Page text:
Marg Simpson asked her son Bart if he had had a good time away at Church camp, he said “I had a great time learning to be more judgemental!”
Yesterday I put up on Facebook/Twitter a quote from Steve Chalke who said: “Church is designed to be a community of friends, where people are not judged, but loved, accepted and welcomed home”.
Yet someone asked a great question, what about 1 Cor. 5:12 “Expel the immoral believer”
The question I think is asking is there a place for ‘judging in the Church’?
Can judging ever be loving?
Or is this a misunderstand of love?
Billy Graham once said: “God’s job is to Judge, the Holy Spirit’s job is to convict and my job to love”. -Often the problem is when I try and do God’s job for him!
‘Love bade me welcome but I drew back full of guilt and shame’ wrote Hymn-writer George Herbert, just like the dad in the story of the prodigal son love welcomes in irrespective of past sin, so our Churches ought to welcome people no matter what.
Yet those who need love, grace and mercy most are those who fear our judgement and so stay away from the Community of Christ and that is a tragedy.
I remember being taught about how Jesus called people first to belong, then to believe and then they became disciples.
As I pondered this I was reminded by a quote by Philip Yancey “God loves us just the way we are, but he loves us too much to let us stay that way”.
As Church I believe we are called to be a community of grace, but also realise that Church is -or at least ought to be- a ‘transformative community’.
Zacchaeus began a dinner with Jesus as dishonest, unscrupulous crook and by the end of the meal was transformed giving away half his cash and repaying back four-fold those from whom he had stolen from. -In one conversation with Christ he went through the “belonging” – “believing” -and “becoming -a disciple”.
Shane Claiborne once said the problem with Church is we come and we sing “Just as I am, but the problem is we leave just as we were, and carry on as we always have”.
Church ought to be a community which loves and accepts us, irrespective of what we do, or don’t do (I believe) but yet it should never leave people unchanged, in fact it should be a community which inspires and spurs us on to me more Christ like.
Yet what we ought to be, and we actually are, aren’t the same thing!
The problem we have in our Churches is people come and be part of us and yet aren’t changed and transformed, and their behaviour carries exactly the same…and that is a tragedy.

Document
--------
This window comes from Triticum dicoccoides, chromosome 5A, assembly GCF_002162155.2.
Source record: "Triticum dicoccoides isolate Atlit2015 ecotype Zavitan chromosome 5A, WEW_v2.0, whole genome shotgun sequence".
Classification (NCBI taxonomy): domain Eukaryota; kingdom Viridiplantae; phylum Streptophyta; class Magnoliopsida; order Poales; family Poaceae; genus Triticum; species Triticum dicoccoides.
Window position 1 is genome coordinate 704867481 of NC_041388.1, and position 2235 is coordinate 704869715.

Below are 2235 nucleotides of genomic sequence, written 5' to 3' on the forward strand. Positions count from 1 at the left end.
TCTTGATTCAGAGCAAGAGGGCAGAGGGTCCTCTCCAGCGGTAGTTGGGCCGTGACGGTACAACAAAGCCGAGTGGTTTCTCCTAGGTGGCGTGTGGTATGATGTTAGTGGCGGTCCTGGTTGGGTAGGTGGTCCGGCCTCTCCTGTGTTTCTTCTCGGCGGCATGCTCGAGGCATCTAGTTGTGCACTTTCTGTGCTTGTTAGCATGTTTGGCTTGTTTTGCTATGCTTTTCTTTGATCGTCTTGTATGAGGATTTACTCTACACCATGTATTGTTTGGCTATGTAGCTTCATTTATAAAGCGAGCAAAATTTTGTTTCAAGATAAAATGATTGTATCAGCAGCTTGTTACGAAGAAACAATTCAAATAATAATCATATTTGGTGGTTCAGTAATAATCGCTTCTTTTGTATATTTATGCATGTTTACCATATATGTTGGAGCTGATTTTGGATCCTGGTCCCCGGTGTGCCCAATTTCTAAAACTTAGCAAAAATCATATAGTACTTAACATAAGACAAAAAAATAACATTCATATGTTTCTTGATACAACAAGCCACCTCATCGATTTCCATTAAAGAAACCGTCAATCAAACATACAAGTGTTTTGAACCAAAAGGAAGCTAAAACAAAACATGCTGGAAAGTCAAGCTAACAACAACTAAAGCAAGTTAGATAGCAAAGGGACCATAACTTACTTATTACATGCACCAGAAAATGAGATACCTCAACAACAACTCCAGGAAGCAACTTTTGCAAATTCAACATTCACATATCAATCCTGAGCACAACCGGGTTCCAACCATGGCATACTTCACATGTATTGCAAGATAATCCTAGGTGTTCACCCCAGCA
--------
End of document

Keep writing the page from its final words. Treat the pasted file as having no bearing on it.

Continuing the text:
Whilst I worked in rehab, I saw amazing gracious and long suffering love shown to many of the clients there, yet it was a tough love, it was a risk taking love, love isn’t always letting everyone do exactly as they want, after all, we love our children, but love isn’t letting them do exactly as they want.
As Church leaders, often we have to be ‘guardian of the culture’, which means ensuring that Church is a safe place for everyone and enabling people to flourish and grow, to do this will inevitable involve conflict, challenging conversations and heart break.
I remember as a youth worker, someone once asked, “are you prepared for your heart to be broken on a fairly regular basis?”
Yet I believe that to be the most Christ like Church this is by being a community of grace, with accountability and mentoring rather than a place that evicts sinners.
If we become a Church which habitually evicts sinners, I know I’m heading for the door, as I know I am a Vicar, but I am also a sinner in massive need of God’s grace.
I am reminded of Christ’s words which say “let him without sin cast the first stone”…
Yet alongside this, I also have a responsibility as an “under shepherd” to protect the sheep God has given us, and although I have had many a ‘sheep bite’ and am scared of what is called “heavy shepherding” sometimes we have to fight the cause of the broken, marginalised and disenfranchised (sadly too often Churches and clergy seem to side with the bully and the powerful and blame the victim, which is disgusting and again is a tragedy) but on those occasions we need sometimes to step in and sometimes, although it must break God’s heart, people walk different ways and paths.
The last resort, and never the first option.
…I believe too that, where possible doors must be left open, and people welcomed back with love and grace.
…Broken Church communities are not God’s plan, but then we live in a very fallen world which is not as God intended.
…Sometimes, Churches being full of broken people who makes mistakes and get things wrong and in that the community of Christ which is meant to bring healing end up causing hurt and that too is a tragedy.
When I think of what Christ calls us to be as Church, it makes me realise afresh how we can’t be this community without him empowering help…
So, somehow let us seek to be who we are called to be, and not what we sometimes sadly become… will you join me in the revolution of trying afresh to be the Church that Christ wants.